RMIT invests in aviation simulation technology

Published - 21 Mar 2014

RMIT University has invested in a new state-of-the-art simulation and test laboratory that will allow researchers to work with the aviation industry to develop and test a wide range of new technologies.

The $200,000 custom-designed simulation laboratory, developed in conjunction with SimRoom, will support research into new communication, navigation, surveillance and avionics systems for manned and unmanned aircraft, as well as decision-support tools and human machine interfaces for air traffic controllers.

The laboratory at the School of Aerospace, Mechanical and Manufacturing Engineering's Sir Lawrence Wackett Aerospace Centre in Bundoora also features sophisticated eye and head tracking equipment that will allow researchers to study human performance in the monitoring and control of aircraft.

The 230-degree, floor-to-ceiling, high definition visualisation and motion system, provides a realistic experience for test pilots, who, through the push of a button, can fly aircraft ranging from small four-seat planes, commercial passenger aircraft through to modern jet fighters.

Deputy Director of the Wackett Centre, Dr Reece Clothier, has overseen the design and installation of the simulation laboratory and was enthusiastic about its potential to test pilot performance.

"The level of autonomy in cockpit and in air traffic control systems is increasing, and this creates new issues in the human interaction with these systems," he said.

"Physical, social and cognitive issues - such as user situational awareness, task load, fatigue, boredom, complacency, fixation, trust and mode confusion - can all contribute towards errors in the operation of highly automated aerospace systems."

Collaborative research is already underway at the lab, with RMIT air traffic management (ATM) expert Associate Professor Roberto Sabatini leading a project with Thales Australia's Centre for Advanced Studies in ATM (CASIA).

The project is exploring trajectory-based operations - a new approach to aircraft flight planning and operations from airports, with the potential to significantly reduce fuel, noise and delays.

Thales Australia is also working with RMIT researchers on a system allowing unmanned aircraft to talk and respond to air traffic controllers like pilots, and on issues associated with integrating unmanned aircraft into Australian airspace.

Media note: High-resolution images of the lab are available.

For interviews: Dr Reece Clothier, (03) 9925 7007 or 0421 873 608.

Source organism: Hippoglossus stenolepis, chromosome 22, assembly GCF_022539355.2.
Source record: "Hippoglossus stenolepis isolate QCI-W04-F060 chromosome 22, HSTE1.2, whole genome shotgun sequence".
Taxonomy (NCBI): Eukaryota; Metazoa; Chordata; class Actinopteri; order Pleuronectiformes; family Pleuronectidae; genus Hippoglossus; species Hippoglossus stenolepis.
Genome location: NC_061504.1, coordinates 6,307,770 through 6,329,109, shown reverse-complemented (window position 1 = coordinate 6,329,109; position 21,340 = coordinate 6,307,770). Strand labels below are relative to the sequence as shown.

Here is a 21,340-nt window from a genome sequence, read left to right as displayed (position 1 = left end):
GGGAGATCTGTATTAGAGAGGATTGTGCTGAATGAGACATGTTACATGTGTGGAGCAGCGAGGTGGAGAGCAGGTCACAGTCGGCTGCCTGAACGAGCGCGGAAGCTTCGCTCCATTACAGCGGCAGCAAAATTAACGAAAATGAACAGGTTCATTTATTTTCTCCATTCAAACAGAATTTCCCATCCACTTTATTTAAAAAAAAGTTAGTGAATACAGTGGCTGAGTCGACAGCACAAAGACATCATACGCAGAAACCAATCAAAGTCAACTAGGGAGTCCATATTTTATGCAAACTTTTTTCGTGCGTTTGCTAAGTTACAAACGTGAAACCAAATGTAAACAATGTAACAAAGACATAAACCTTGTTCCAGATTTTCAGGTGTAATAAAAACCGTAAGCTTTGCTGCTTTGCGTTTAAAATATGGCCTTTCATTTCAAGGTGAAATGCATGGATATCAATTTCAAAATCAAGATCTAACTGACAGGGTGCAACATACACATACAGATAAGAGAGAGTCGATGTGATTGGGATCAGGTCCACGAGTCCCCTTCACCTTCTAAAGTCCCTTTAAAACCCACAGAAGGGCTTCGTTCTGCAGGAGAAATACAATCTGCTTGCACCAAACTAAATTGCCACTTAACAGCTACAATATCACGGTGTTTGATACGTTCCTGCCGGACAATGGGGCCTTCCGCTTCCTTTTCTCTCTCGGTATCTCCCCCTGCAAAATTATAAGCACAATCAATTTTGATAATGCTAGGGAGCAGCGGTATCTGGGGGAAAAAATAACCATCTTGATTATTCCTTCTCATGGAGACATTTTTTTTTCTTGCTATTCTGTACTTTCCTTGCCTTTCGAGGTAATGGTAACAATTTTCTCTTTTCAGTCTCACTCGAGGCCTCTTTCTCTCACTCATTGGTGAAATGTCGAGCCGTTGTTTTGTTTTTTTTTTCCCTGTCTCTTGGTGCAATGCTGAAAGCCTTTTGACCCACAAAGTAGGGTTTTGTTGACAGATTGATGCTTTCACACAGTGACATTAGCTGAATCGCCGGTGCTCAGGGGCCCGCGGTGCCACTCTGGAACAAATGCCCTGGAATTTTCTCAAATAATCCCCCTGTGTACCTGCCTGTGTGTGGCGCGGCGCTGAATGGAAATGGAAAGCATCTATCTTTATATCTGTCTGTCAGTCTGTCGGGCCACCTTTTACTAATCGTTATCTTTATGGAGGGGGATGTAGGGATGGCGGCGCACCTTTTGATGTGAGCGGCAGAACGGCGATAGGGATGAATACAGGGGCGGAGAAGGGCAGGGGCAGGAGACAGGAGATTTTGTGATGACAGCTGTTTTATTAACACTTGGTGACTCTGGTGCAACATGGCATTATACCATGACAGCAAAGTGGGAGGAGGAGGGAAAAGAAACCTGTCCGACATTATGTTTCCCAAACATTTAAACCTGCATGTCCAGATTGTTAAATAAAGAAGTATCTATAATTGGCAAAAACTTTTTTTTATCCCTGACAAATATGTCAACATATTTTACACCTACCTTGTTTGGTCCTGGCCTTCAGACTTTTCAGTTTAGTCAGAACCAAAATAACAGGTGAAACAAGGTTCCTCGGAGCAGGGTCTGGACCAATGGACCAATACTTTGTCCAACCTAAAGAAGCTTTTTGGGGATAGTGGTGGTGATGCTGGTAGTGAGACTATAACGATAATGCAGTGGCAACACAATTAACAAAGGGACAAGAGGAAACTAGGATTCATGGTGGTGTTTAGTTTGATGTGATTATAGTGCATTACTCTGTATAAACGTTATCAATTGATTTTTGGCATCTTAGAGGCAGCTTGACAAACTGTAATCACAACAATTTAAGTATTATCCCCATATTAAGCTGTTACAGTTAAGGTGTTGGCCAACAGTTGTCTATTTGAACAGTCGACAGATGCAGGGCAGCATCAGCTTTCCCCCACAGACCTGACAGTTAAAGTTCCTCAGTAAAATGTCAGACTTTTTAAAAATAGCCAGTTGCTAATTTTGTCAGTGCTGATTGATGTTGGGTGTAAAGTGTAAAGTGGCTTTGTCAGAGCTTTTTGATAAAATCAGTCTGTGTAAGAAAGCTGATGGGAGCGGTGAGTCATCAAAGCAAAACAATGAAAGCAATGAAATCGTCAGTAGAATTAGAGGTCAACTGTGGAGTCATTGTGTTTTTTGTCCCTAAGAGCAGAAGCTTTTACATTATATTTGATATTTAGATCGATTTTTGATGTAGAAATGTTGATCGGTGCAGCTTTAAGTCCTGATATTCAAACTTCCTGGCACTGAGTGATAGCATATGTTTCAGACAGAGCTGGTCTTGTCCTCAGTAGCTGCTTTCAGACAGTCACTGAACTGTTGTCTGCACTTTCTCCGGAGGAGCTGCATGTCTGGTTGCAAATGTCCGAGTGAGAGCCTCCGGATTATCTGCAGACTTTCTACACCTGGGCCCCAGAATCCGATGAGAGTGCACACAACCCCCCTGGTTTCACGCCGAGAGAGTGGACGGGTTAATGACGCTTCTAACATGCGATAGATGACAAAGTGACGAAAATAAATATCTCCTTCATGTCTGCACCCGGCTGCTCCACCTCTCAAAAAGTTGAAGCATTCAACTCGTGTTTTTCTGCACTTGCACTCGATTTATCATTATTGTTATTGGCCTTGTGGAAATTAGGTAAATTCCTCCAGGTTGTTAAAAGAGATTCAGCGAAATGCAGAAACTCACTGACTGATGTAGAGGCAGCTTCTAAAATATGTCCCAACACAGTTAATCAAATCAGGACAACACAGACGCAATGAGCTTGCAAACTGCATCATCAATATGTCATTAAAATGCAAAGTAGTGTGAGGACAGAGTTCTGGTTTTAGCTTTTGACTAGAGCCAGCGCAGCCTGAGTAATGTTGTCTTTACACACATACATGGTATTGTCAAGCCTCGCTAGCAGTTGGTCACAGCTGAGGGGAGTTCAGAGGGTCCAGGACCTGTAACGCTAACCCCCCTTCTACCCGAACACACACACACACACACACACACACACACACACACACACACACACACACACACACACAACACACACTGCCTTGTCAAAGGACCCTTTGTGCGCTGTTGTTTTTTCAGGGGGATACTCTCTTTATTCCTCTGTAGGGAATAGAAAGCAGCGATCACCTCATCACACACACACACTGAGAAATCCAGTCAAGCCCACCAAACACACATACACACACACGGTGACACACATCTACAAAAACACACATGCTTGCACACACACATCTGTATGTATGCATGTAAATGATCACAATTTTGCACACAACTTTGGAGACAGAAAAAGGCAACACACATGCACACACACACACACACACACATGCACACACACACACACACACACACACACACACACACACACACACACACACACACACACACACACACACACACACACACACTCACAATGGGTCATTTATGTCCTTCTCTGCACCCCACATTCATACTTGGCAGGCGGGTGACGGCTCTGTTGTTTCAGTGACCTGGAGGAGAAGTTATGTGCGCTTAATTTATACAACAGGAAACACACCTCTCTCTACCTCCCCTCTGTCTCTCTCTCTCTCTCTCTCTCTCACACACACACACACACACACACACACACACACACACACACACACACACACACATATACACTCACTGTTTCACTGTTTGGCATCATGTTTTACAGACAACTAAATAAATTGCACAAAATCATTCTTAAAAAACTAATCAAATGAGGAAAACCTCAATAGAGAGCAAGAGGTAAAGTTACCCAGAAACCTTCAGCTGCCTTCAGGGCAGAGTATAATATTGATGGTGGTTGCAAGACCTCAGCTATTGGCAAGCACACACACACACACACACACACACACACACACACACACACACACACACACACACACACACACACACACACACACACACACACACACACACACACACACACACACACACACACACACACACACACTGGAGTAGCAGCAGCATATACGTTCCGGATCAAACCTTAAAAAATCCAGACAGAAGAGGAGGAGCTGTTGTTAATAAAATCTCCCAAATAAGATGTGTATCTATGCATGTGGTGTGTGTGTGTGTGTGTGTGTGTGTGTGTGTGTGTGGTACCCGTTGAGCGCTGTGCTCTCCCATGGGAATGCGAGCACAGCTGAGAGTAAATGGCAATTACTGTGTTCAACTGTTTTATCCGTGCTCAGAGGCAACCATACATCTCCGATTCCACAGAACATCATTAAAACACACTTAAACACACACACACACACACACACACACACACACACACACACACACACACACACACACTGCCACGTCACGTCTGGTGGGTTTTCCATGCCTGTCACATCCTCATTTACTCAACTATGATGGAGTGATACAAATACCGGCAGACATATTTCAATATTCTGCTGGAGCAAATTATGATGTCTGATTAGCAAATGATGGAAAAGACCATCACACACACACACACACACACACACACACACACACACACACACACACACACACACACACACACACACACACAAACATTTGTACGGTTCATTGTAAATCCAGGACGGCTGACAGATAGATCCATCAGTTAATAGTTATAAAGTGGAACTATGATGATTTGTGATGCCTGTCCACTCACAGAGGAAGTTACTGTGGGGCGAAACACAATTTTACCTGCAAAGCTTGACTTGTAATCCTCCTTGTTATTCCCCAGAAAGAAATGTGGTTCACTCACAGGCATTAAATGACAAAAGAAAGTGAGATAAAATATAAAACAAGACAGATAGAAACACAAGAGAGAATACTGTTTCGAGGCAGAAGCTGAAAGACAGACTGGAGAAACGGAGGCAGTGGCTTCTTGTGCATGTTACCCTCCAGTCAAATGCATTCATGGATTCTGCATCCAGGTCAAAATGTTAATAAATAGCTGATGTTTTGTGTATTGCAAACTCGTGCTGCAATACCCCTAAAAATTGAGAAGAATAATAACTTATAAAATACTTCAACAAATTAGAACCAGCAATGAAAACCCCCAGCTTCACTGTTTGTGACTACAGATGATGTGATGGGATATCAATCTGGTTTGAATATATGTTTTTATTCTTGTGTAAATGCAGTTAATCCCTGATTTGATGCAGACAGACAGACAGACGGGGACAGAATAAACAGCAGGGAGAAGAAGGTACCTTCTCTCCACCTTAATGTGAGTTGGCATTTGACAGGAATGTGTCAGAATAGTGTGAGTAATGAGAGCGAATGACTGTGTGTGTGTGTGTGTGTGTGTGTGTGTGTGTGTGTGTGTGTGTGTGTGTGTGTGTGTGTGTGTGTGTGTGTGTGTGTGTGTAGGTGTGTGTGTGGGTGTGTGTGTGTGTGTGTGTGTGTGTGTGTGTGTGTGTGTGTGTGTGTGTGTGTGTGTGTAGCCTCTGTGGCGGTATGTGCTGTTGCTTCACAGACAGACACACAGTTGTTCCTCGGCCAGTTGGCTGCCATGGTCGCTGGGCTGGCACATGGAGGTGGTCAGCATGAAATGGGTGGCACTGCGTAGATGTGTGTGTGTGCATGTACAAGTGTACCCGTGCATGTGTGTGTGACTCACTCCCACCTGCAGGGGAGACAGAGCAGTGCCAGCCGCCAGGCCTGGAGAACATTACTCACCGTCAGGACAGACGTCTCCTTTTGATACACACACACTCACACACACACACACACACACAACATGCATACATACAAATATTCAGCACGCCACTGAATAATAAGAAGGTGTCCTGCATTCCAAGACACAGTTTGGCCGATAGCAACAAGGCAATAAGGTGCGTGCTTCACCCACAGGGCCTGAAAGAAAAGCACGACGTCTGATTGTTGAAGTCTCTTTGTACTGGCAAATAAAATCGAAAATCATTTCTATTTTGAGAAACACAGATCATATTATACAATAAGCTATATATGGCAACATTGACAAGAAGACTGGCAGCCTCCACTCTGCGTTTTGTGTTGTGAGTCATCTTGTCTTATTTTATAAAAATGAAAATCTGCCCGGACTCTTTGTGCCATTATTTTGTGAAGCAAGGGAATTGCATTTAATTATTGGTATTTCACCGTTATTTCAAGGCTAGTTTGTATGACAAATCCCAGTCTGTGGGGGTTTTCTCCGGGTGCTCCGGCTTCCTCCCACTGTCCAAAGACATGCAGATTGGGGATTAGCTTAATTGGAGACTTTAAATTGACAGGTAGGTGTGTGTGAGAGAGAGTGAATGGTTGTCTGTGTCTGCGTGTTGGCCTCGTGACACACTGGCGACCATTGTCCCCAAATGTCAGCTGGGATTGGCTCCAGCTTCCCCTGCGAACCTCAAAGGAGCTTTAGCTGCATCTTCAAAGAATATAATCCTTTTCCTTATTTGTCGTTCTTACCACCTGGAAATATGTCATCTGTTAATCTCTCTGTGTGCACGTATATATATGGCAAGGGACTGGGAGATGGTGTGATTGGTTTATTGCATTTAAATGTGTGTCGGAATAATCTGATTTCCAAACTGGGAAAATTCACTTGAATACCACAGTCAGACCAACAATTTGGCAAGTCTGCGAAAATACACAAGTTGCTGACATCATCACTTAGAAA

For general media enquiries: Rebecca McGillivray, (03) 9925 9685 or 0433 262 865.

www.rmit.edu.au

Video below is the RMIT SimRoom DisplayDeck being used for UAV Research & Training.



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University thinks outside the square for UAV research and opts for SimRoom

Published - 15 Feb 2014

SimRoom was established in 2007. From Day 1 it was our intent to address the Aerospace sector.  I’ll digress for a moment. Driving controls have progressed to a wide choice from the early Logitech wheel and two pedal unit. SimRoom now supports a range of leading brands and custom made controls. The experience, with the progression of driving software, along with D-BOX motion is at a new user level. One element missing, in our opinion, was the screen technology. Flat screens have got bigger, cheaper but are still flat. The world is not seen by the human eye as flat. SimRoom has been researching a range of visual technologies such as curved screens, head mounted displays (HDM’s) and retina projection for the last six years. 


Mid last year, as a result of being at Avalon 2013 (aerospace show) in Melbourne, came the approach to design a university grade research system for unmanned and manned aircraft. Dr Reece Clothier, Deputy Director, Lawrence Wackett Aerospace Centre, RMIT University, Melbourne said;

“The RMIT consulted with SimRoom to get an alternative view of simulation. The military type suppliers were coming from a top down view, "we have it, so it must be best". The ex DARPA RMIT Professor took the view that gaming was providing an expansive, open, well funded technology base. Given our prestigious client base, global systems experience and ability to innovate we were given the latitude to design the simulation and realtime / real world interfaces.”  

Over the next period we will show you the results of the integration of our new Aero-FX fixed and rotor wing controls matched with curved screen technology which is relevant to flying, driving and advanced commercial multi-media audio visual solutions.

The system design took two months. We will go into the specific capabilities in a set of ongoing articles. Lets take a look at the screen blending and warping test results and also a UAV training application installed. Over the next period we will show you the build and more results.

The RMIT system is a Windows based 8 Core CPU, 32Gb system memory with dual 3GB GPU’s. The viewing screen size is 1.87m (73.6”) x 7.4m (291”), 3.7m (146”) diameter continuous single surface wrapping around 230 degrees. The native resolution of the three Optoma projectors is 1280 x 800 pixels per projector. The overall system is 4.5m (185”) x 3.5m (137”). System cabinets on the left and right are positioned behind the backlit optical plexiglass light boxes. The raised floor and cabinetry is a rare oak from Persia grown in New Zealand.

Let us know what you think. Can you have a DisplayDeck designed for your home or business? Yes. Can it be bigger or smaller? Yes. Can we match your decor or branding? Yes.
If you have any questions drop us a line at ask@simroom.com. 



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SimRoom Design - 80" Tri-Screen Stand - Part 3

Published - 30 Aug 2013